"Oar finest" and President Moh
ler Will Respond Several
One hundred and seventy-five accept
ances have been received by the Commer
cial club for the banqiift to President A.
L. Mohler of the I'nlon Pacific and his
associates this evening.
The banquet will be held In the club
rooms at 7, following a reception at 6:30.
Ward M. Burgess will be toastmaster.
President David Cole of the Commercial
club will answer t the toast. "Our
Guests" and Mr. Mohler will respond.
W. S. Wright for the club will answer
to the toast, "The Overland." and N. II.
Loomls, general solicitor of the I'nlon
Pacific, will respond.
SOME SCHOOLS DISMISS
FOR THE AFTERNOON
Several children In the city schools
protested against dismissal at noon yes
terday on account of the depth of the
anow. The boys declared they could "wade
through It easy" and the girls upheld this
declaration by doing so. However, In
tha Vinton, Edward Rosewater, Train
and Park schools but half a session wa
held and the pupils then sent home.
Kallroad utea and Personal.
At North Platte the Union Pacific has
commenced Us annual lc harvest. Olte
1 uinlri'U and fiftv men started work on
tlio river yesterday, cutting out and
Bturliis ice ten inches in thickness.
The rush of people going away for the
. holidays has wt In. All trains going out
today have been heavily loaded, incoming
tiuins are crowded with people coming to
tisit frleiida In the city and with the
liuys and (Iris who have been away at
The Union Pacific's bridge work on the
Nebraska divisions has been about coni
lleled, so far as this season Is concerned.
As a result the working force has been
Kduced by laying off about fifty men.
Tom Godfrey, passenger snd ticket
agent, and Tom Hughes, traveling paa
enger agent, both of the Mi-souri Pa
cific, under the designation ot the "Two
Tows." have joined forces and are send
Lug out Illustrated Christmas cards.
8 O. Lund of this cUy. one of the oldest
and best known of the Milwaukee con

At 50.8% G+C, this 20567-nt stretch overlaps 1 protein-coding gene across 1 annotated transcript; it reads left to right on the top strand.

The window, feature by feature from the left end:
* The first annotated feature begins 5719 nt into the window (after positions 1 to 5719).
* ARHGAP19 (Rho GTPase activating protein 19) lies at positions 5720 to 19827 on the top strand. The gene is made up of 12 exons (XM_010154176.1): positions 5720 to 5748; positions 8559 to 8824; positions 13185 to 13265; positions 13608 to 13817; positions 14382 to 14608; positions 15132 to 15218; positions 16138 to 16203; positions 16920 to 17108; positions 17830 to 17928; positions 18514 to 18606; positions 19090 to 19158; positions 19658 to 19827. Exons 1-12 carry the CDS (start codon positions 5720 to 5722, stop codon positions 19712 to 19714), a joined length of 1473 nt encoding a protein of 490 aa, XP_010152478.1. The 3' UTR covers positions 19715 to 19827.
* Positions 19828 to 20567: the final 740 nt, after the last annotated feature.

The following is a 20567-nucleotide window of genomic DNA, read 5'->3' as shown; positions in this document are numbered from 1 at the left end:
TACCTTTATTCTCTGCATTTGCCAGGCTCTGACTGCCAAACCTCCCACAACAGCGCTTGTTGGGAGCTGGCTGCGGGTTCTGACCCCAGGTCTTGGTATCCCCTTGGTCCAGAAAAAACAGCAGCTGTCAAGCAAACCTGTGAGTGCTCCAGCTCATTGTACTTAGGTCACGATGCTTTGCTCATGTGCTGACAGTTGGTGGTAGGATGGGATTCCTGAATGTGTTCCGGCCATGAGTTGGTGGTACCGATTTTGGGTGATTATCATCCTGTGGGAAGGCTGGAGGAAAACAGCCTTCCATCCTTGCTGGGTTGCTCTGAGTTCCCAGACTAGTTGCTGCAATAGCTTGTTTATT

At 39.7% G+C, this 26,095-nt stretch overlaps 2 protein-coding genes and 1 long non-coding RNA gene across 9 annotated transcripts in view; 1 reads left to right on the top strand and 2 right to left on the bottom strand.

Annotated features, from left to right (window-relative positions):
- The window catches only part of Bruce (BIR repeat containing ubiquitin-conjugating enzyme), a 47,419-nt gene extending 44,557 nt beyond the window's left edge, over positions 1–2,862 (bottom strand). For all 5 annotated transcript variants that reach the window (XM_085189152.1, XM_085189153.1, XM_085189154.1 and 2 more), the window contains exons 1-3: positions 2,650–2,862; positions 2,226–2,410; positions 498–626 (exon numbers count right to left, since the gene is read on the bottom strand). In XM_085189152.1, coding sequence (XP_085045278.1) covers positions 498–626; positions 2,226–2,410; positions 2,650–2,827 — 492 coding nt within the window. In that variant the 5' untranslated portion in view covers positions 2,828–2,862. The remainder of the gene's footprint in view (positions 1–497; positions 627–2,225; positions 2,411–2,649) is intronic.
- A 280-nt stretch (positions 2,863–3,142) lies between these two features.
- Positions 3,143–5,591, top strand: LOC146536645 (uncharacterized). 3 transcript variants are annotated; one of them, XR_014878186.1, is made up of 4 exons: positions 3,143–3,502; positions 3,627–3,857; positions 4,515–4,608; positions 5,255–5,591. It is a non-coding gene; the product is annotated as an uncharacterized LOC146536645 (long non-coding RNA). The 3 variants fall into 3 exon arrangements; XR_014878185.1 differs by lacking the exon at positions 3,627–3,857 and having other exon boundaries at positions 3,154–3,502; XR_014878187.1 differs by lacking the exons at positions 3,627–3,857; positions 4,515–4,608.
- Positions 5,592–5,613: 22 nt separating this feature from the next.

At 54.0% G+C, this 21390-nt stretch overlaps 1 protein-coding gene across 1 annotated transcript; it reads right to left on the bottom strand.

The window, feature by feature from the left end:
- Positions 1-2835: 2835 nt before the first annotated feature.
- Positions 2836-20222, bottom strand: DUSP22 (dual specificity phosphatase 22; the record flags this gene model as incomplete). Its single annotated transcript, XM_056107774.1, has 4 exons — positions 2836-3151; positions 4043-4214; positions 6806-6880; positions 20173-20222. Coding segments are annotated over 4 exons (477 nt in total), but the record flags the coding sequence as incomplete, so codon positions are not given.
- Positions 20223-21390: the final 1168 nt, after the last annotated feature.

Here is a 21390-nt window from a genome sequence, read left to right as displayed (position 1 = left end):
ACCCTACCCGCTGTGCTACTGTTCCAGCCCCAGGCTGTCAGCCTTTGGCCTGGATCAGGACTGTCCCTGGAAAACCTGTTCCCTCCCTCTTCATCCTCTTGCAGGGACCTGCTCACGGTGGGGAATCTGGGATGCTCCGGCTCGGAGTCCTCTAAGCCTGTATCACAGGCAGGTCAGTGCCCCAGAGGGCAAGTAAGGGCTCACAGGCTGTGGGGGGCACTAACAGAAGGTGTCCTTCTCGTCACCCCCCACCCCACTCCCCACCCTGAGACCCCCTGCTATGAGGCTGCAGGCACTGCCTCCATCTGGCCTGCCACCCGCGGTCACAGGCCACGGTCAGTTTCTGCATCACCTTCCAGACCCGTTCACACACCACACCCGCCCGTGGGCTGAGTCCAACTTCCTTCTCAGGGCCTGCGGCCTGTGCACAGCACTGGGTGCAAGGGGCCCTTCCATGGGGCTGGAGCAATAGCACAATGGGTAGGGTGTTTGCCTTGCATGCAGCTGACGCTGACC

ductura, left Tuesday evening for 8an
lXeo, Cal., accompanied by Mrs. Lund
It is a pleasure trip and may be extended
milU siring. ,
Great Half Price Sale
Of all toys, dolls, games, etc., that we desire to close .out.
IRON TOYS All kinds. Regular prices TEA SETS
range lrom 45c to 75c. lour choice . .10c
10c Fighting the Flames 5c
25c Brownie Stamping Outfit 10c
10c Santa Claus .,...5c
45c Soldiers and Sailors 20t
50c Soldier Game (At the Front) . ...25c
$1.00 Sharp Shooting 50c
$5.00 28-inch Kestner Dolls $2.50
$1.75 17-inch Kestner Dolls 90c
$2.75 20-inch Kestner Dolls ...$1.25
$2.25 15-inch Kestner Dolls $1.10
$2.00 18-inch Doll, sleeping $1.00
$1.50 13-inch Doll, natural eyelashes 67c
45c Boy Dolls 20c
$2.10 Mama Dolls, unbreakable bodies,-19
inches long '. i $1.25
$1.65 16-inch Mama Dolls .' . . .85c
$3.00 Dressed Doll $1.50
75c Tea Sets, 22 pieces 40c
35c Tea Sets, 15 pieces 15c
HORSES and WAGONS
$5.00 Hair Horse, Country Club Wagon,
Rubber tires $2.50
2.50 Arabian Pony Cart .$1.25
$4.50 Arabian Pony Cart $2.25
$3.50 Horse and Basket Cart $1.75
$6.00 Pony and Cart with lamps and whip,
$3.00 Pony and Cart with lamps and whip,
$1.90 Goat and Cart 95c
$2.50 Arabian Horse and Saddle.. $1.25
$1.85 Pony and Hay Rack 95c?
$2.25 Pony and Cart $1.10
$2.00 Pony and Truck $1.00
$4.50 Ponv and Station Wagon $2.25
$4.00 Horse and Truck $2.00
B, iW, ... .. , . . ; i
I t-r' '."''L'IIII,I'I'') i r inrir r Tirr rn TTr J
At Special Prices We are showing on one
table an assortment of high, class Floren
tine ware, trimmed with brimze
Prices, each $1.50 to $8.75
Beautiful gifts for every
member of the family.
Smoker's articles, desk sets
and desk supplies for
men. Cut glass, English china,
sewing baskets, fern dishes and
picture frames for ladies. Tho
most wonderful collection ever
shown. Come and see for yourself.
At 95c each We have a table full of jardi
nieres, Japanese vases, candle shades, fern
dishes, white and gold water pitchers.
Your choice 95c